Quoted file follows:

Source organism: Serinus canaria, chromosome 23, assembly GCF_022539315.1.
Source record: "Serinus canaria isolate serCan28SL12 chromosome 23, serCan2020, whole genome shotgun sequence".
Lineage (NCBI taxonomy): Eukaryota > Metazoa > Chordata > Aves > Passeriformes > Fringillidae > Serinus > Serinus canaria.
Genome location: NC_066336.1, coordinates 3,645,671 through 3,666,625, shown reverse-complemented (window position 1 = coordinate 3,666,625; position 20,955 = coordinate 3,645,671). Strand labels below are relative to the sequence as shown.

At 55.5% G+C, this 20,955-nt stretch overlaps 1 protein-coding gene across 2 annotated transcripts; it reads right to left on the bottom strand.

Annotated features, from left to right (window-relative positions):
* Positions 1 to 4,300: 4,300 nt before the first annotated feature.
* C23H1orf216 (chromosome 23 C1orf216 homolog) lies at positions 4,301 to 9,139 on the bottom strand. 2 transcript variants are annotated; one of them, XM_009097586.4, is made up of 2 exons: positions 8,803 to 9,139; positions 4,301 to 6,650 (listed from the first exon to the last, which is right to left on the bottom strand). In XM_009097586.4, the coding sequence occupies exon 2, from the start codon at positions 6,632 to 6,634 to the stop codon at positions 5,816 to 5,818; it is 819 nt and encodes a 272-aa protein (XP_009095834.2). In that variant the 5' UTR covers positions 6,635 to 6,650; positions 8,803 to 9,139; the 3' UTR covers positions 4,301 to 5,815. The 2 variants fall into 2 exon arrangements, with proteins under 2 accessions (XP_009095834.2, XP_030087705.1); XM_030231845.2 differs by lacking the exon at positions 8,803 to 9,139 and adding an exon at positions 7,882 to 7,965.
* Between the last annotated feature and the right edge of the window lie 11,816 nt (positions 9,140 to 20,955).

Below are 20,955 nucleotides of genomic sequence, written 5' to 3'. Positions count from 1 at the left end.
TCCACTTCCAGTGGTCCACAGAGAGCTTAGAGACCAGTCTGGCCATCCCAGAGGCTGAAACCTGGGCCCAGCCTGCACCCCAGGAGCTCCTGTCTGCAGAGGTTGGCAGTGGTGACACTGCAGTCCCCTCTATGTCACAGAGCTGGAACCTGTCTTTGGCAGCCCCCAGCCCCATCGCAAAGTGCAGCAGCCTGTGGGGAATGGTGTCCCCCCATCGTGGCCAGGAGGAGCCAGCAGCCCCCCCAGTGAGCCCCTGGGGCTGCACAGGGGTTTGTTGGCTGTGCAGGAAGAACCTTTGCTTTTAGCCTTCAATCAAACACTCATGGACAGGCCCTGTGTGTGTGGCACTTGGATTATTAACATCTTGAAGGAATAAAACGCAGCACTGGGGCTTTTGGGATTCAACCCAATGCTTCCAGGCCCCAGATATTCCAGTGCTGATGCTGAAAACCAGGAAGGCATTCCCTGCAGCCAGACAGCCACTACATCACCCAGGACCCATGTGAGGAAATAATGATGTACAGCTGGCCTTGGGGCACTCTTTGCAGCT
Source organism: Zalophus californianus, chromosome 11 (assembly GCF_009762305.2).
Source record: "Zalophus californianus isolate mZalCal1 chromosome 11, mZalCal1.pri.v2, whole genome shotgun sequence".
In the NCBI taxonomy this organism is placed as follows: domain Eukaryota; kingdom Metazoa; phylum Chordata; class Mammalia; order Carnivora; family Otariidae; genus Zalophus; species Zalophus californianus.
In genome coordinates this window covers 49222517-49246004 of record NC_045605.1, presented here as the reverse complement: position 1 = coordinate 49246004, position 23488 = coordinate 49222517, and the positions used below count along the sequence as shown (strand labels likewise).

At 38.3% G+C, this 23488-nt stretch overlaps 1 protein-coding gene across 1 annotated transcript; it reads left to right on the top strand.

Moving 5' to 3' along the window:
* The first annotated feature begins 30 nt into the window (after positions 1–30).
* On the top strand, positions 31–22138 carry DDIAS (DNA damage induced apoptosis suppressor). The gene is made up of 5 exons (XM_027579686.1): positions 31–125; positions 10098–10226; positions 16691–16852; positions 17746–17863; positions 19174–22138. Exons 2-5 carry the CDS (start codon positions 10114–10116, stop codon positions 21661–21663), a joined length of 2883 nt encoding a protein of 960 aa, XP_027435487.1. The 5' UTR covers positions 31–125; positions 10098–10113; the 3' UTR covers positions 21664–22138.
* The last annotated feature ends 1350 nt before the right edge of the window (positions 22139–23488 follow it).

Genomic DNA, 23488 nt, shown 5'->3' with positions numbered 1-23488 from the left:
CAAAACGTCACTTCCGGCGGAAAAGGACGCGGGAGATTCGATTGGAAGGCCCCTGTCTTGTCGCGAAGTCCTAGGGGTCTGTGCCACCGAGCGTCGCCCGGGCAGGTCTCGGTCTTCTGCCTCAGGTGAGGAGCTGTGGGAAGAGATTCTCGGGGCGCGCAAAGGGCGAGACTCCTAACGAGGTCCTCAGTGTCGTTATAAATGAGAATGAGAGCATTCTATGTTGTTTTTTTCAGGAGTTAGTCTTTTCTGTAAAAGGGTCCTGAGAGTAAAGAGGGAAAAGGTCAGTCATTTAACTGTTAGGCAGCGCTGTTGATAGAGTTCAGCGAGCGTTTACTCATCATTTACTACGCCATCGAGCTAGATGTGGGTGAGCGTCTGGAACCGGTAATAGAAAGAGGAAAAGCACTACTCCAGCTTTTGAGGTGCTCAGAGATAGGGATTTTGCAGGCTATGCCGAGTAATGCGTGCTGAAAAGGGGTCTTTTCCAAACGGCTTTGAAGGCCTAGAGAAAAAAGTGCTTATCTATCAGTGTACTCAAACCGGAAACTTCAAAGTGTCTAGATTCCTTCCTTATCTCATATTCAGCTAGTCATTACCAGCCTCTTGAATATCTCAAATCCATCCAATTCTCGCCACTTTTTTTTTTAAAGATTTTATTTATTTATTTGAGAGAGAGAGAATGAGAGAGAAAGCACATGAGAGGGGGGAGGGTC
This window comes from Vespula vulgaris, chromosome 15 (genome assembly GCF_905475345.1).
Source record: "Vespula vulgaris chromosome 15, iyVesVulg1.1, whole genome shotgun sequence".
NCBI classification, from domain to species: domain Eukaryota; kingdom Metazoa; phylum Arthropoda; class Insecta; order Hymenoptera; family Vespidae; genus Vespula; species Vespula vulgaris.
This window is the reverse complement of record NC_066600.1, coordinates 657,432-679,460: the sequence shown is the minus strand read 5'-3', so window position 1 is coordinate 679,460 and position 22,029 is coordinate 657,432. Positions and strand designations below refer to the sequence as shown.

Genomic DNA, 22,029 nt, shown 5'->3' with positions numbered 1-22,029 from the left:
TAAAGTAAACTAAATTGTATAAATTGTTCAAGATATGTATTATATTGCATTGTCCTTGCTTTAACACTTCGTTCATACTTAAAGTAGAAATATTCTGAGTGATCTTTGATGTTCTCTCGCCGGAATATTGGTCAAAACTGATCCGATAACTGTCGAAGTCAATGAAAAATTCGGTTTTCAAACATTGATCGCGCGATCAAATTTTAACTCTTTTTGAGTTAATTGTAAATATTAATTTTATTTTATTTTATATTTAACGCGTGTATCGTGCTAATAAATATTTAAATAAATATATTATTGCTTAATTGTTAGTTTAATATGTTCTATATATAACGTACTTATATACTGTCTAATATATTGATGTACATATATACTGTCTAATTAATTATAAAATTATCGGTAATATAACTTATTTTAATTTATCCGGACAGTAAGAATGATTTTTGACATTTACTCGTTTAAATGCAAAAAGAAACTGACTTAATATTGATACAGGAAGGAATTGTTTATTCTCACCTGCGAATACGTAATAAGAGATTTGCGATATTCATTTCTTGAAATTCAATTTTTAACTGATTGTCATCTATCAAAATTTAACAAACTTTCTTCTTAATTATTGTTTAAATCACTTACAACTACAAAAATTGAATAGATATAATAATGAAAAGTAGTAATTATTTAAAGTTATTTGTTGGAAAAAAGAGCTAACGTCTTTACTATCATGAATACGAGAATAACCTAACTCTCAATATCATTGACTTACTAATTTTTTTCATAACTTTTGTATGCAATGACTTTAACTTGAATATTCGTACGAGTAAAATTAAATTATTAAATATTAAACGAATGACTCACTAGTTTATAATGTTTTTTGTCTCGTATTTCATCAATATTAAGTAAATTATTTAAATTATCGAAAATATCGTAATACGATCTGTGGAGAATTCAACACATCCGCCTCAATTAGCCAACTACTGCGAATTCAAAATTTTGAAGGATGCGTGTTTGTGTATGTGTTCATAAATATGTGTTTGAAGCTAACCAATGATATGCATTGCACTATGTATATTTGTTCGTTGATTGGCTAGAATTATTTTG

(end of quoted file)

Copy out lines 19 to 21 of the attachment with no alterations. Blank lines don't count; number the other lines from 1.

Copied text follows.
* On the top strand, positions 31–22138 carry DDIAS (DNA damage induced apoptosis suppressor). The gene is made up of 5 exons (XM_027579686.1): positions 31–125; positions 10098–10226; positions 16691–16852; positions 17746–17863; positions 19174–22138. Exons 2-5 carry the CDS (start codon positions 10114–10116, stop codon positions 21661–21663), a joined length of 2883 nt encoding a protein of 960 aa, XP_027435487.1. The 5' UTR covers positions 31–125; positions 10098–10113; the 3' UTR covers positions 21664–22138.
* The last annotated feature ends 1350 nt before the right edge of the window (positions 22139–23488 follow it).

Genomic DNA, 23488 nt, shown 5'->3' with positions numbered 1-23488 from the left: